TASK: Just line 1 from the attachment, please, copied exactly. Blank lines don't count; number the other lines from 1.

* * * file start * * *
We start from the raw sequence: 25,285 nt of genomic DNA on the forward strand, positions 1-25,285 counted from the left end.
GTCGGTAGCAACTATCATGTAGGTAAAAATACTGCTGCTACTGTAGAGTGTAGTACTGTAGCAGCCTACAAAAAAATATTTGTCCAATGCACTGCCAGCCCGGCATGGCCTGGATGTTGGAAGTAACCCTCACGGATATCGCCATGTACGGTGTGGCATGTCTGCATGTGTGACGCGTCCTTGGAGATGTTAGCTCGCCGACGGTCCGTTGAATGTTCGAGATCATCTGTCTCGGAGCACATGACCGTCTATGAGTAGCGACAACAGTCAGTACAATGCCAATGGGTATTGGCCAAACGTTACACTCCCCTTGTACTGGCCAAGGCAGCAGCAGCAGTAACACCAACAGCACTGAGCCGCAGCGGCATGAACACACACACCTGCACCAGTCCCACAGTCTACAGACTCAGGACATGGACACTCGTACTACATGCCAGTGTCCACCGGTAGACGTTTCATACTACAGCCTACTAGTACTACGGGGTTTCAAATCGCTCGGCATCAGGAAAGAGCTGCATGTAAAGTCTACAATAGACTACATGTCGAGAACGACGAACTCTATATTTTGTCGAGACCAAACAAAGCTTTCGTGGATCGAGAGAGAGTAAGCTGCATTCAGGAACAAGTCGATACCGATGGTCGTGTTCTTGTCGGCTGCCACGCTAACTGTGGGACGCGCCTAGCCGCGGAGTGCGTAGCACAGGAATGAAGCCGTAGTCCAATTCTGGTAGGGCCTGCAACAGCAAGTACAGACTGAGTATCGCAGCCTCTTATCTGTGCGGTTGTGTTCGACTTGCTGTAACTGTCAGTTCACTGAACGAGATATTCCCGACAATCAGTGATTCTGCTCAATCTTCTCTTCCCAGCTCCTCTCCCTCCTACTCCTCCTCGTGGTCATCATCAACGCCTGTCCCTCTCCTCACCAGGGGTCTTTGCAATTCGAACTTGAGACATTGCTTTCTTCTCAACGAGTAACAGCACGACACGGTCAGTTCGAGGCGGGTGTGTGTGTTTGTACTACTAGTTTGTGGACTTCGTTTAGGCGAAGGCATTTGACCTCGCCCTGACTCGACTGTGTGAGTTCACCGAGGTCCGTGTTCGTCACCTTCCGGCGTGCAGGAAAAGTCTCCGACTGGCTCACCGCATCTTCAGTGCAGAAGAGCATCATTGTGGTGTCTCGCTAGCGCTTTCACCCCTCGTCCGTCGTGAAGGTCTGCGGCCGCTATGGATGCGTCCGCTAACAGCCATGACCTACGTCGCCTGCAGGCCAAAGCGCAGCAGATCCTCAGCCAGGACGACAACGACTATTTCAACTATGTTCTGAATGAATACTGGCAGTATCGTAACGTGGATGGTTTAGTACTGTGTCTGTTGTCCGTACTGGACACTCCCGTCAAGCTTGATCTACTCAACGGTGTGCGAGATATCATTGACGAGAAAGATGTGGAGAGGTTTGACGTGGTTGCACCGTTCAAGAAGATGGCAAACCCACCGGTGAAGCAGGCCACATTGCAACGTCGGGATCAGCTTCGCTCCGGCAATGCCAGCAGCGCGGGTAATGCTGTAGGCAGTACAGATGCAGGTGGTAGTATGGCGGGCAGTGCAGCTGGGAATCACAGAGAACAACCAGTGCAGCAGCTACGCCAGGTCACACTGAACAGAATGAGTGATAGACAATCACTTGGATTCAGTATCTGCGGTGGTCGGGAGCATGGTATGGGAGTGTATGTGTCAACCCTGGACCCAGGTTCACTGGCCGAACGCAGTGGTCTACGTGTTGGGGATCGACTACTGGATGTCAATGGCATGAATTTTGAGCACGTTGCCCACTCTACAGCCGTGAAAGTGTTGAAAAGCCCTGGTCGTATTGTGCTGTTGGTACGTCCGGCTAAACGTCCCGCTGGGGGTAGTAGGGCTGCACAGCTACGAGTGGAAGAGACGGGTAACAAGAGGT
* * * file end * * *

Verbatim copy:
We start from the raw sequence: 25,285 nt of genomic DNA on the forward strand, positions 1-25,285 counted from the left end.